Monday, July 22, 2024

Legacy

Last week, Arsenal unveiled a statue in honour of Arsene Wenger. It is the culmination of Wenger’s gradual reintegration into the fabric of the club since his emotional departure as manager in 2018. The conclusion of his tenure, for me and many others, felt drawn out and painful.

After 22 years at the helm, clearly healing time was required for both parties and some distance was needed. And let’s face it, Wenger did not exactly leave the tank full of petrol for his successor(s). The squad he left was ageing, messily assembled and required a lot of unpicking.

I suspect that untidy squad management was not entirely Wenger’s fault. As Arsenal slipped out of the Champions League, the demands of the modern game became clearer and Wenger’s power base weakened, I suspect there was a sort of silent power struggle with the executive branch of the club and some of those poor transfer and contract decisions had other paw prints on them, as well as his own.

What was clear, in my eyes, was that the Wenger era was over at least two seasons before that parting was made official. (I realise many others felt that way well before I did). I think Arsene, at that stage, was just addicted to the job and couldn’t let go, even though he should have and his status made it difficult for those in the boardroom to gently prize his hand away from the wheel.

Personally, I found his last two seasons incredibly draining and wrote this scathing piece in August 2017 in which I described what turned out to be the final throes of his reign as, “locked in a loveless marriage driven by nothing more than a mutual fear of loneliness.” It didn’t feel good to write that but I thought, and still think, it was accurate at that time.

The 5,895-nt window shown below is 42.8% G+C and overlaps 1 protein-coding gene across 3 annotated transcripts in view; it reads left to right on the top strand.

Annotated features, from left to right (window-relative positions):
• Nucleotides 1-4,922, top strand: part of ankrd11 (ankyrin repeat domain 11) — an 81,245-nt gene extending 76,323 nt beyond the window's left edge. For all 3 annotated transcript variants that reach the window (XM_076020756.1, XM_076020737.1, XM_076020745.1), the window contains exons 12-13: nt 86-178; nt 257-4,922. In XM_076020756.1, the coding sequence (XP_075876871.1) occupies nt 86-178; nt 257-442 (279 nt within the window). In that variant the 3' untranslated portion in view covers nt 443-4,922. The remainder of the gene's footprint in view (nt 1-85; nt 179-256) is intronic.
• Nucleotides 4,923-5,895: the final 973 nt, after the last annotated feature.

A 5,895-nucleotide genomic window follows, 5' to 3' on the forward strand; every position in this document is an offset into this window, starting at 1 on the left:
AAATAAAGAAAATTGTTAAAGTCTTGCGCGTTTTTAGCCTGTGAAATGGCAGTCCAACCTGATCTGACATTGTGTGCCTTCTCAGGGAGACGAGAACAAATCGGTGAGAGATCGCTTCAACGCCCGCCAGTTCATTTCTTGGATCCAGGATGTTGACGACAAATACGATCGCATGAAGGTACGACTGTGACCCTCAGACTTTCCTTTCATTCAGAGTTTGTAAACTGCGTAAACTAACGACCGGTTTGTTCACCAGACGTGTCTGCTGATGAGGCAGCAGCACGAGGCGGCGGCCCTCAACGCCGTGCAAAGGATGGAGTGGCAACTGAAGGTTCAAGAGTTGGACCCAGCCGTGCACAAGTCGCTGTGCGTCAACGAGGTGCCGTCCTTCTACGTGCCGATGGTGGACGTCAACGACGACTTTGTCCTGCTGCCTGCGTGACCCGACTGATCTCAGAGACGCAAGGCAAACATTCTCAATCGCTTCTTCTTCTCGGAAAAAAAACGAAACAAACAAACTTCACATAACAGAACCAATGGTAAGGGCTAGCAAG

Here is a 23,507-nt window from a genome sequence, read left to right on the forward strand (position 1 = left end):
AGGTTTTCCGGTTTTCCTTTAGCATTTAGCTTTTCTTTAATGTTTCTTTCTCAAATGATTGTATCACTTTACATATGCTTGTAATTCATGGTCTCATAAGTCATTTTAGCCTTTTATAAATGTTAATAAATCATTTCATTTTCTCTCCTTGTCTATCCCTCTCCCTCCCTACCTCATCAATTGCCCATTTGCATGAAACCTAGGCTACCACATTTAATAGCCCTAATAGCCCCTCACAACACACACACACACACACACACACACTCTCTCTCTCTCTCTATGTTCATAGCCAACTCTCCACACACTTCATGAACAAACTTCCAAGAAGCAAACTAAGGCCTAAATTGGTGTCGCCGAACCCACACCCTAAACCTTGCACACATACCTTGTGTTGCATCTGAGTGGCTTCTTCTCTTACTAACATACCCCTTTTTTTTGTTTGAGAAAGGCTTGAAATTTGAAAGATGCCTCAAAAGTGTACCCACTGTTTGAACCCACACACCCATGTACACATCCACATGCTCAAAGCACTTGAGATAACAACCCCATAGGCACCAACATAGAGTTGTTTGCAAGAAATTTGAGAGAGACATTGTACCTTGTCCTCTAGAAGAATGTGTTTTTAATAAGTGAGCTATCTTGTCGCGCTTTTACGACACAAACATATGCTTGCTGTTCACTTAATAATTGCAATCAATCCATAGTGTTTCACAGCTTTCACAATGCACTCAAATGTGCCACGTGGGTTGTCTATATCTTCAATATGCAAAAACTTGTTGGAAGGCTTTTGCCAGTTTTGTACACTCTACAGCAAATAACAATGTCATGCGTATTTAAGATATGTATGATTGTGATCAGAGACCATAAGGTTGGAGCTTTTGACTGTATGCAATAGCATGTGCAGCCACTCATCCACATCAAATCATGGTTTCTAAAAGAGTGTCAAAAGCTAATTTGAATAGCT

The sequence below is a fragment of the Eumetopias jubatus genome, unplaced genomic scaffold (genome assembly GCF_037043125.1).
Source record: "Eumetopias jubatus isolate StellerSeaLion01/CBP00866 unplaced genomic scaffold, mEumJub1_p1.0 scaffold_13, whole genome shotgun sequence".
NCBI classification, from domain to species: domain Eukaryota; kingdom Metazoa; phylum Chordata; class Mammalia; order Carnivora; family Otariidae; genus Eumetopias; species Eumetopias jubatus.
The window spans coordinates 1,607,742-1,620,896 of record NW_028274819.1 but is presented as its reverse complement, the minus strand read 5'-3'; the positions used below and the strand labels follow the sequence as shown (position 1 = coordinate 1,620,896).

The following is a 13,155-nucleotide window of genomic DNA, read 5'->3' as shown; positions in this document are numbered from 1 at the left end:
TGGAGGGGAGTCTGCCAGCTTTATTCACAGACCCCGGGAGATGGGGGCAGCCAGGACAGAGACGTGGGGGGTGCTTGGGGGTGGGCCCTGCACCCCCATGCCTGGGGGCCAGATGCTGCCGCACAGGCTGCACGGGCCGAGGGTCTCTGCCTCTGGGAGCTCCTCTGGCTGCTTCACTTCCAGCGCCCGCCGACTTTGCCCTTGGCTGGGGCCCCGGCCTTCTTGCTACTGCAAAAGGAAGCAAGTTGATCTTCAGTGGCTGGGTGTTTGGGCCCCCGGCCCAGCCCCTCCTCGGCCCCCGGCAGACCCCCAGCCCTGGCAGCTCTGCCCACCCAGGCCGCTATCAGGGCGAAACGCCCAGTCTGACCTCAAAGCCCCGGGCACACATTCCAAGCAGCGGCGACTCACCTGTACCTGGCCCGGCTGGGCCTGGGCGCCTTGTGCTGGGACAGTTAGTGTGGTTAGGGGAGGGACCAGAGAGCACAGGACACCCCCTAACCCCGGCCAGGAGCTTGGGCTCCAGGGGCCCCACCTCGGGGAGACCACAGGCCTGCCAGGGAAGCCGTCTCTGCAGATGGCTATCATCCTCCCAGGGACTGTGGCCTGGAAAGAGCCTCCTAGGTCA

Personally, I felt the end of Wenger’s reign was a relief and I felt ‘Wengered Out’ for a long time afterwards too. It wasn’t that I didn’t feel thankful or reverent to the man for all that he had done for the club. I just needed time and space. The club did too and Wenger was smart enough to realise that.

I think, initially, the realisation that Arsenal needed time and space to move on meant a mutual distance was observed. As time drew on, however, I think his own pain and regret at how it all ended extended that separation. That is entirely understandable too. I am certain the separation hurt him personally, as well as professionally.

During the 2021-22 season, as covid restrictions lifted and Arteta’s Arsenal really began to take shape, Mikel Arteta made it very clear that he wanted that separation to end. In September 2022, he said, “He has every window, every door, in this football club open whenever he is ready. Whenever he feels it is the right moment to do it. He knows that from my side, he knows that from many other people at the football club. Hopefully that will happen soon because it will inspire and a lot of people would be so happy to see him back.”

These were not just empty words, Arteta arranged for a giant picture of Wenger to be installed at the player entrance to London Colney with one of his quotes, “Here you have the opportunity to get out the greatness that is in each of you,” emblazoned in giant letters alongside his image.